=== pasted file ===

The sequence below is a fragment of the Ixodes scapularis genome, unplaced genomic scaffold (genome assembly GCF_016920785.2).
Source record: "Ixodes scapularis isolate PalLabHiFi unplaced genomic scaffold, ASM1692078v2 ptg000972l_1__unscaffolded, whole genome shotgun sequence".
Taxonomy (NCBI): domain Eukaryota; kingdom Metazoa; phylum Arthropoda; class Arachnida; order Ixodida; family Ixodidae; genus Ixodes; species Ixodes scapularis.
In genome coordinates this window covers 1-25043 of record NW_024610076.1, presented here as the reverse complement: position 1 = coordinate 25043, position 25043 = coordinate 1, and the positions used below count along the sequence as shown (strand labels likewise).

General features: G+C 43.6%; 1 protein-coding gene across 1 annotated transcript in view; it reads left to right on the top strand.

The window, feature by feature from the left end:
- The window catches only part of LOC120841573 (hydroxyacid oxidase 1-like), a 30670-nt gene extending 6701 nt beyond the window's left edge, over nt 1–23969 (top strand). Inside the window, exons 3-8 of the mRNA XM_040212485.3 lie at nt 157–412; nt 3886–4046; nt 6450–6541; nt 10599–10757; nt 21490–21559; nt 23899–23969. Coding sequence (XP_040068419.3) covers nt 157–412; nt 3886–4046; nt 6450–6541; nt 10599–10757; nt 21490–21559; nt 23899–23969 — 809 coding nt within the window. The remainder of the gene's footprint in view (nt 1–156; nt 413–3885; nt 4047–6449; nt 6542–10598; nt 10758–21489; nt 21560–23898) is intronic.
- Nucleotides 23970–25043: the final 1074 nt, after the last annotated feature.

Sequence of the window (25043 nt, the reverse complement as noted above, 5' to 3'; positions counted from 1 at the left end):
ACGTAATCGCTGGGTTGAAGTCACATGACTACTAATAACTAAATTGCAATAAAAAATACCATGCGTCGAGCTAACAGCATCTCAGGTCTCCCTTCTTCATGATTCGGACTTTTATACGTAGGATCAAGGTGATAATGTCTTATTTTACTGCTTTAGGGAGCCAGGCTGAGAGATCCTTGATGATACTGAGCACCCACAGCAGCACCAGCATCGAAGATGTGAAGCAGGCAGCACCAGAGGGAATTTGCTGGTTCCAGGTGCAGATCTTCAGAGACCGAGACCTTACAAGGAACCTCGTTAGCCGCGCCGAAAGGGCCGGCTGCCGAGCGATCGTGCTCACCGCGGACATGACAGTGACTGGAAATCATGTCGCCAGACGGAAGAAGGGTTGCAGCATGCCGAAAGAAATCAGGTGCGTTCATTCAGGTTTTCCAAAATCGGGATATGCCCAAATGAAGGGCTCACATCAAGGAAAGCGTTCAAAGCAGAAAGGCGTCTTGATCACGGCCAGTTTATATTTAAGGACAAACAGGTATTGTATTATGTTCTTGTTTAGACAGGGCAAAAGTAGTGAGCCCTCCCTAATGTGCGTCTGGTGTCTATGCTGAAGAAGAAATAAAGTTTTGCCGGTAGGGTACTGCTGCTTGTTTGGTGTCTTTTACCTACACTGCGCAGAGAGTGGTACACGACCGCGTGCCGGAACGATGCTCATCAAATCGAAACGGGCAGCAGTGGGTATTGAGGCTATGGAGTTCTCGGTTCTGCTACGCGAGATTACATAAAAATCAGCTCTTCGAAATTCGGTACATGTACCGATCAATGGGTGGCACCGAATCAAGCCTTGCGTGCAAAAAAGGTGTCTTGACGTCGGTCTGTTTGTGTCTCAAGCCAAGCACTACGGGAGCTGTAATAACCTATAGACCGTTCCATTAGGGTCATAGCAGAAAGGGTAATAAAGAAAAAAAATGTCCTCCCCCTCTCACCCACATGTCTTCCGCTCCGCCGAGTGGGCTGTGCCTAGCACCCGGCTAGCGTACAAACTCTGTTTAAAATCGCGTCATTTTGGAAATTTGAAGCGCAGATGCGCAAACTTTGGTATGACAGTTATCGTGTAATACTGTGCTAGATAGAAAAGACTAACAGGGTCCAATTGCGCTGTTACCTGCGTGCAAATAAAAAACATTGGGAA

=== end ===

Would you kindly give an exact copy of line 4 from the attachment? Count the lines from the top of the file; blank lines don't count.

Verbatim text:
In genome coordinates this window covers 1-25043 of record NW_024610076.1, presented here as the reverse complement: position 1 = coordinate 25043, position 25043 = coordinate 1, and the positions used below count along the sequence as shown (strand labels likewise).